Climate information for rural watershed management through agroforestry and urban rainwater harvesting

Raghu Murtugudde

University of Maryland

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All India Monsoon Rainfall (AIMR) has been studied for over a century since Walker's time and before. It is often claimed that AIMR is a very stable system with less than 10% variance. However regional and local variabilities tell a different story. An NGO called BAIF (Bharathiya Agro Industries Foundation) has been implementing agroforestry techniques for rural watershed management which have yielded impressive success stories. The details of its implementation in the southwest region is discussed in the context of the urban region and the peri-urban interface with which the rural area shares water resources. The rainfall variability in the region is in the range of ~400-900 mm/yr with variance of over 30% around the mean and secular trends of a few years to a decade. The farmponds, which are fundamental for agroforestry, are empirically set to 30'x30'x10' and water management is based on historical weather data. Is it possible to build a weather network and soil moisture measurement network which can be used to better manage the farmponds, checkdams, and village ponds? Anecdotal evidence clearly indicates that the impact of agroforestry extends the greenery after the rainy season much longer than without agroforestry. Initial efforts are underway to quantify the impact of agroforestry on soil moisture and the microclimate by developing indigenous weather stations and soil moisture profilers. These also serve as the basis for education on water harvesting and weather and climate. The holistic approach and the impacts are presented with some discussion on the efforts and future plans to gather research quality data on the impacts of agroforestry on water resources and local climate.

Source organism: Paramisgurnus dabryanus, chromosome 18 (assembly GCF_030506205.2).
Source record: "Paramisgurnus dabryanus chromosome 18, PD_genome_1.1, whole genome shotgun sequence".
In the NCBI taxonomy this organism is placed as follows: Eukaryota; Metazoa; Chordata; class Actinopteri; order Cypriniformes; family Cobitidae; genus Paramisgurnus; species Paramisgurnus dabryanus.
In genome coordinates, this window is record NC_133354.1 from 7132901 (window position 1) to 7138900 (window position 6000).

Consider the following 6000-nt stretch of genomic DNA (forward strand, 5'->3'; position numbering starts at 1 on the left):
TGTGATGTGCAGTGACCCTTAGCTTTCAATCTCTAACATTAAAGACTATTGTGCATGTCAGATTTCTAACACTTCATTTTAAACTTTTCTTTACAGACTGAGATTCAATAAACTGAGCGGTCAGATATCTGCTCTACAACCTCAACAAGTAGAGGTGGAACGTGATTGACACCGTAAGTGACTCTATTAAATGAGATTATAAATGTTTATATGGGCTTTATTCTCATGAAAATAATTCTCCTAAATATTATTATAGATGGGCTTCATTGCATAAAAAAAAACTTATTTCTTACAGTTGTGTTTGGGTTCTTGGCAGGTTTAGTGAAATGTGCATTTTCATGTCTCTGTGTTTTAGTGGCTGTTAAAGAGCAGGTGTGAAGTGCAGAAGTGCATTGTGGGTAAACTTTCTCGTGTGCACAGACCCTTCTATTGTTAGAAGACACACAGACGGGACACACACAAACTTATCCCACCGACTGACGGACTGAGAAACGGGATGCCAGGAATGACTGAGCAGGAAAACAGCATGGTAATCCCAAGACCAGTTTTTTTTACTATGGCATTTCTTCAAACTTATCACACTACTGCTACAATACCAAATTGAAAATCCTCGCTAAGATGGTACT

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Thursday, August 24, 2006
2:00 PM (Refreshments at 1:50 pm)
PSL-South Conference Room (1D403)

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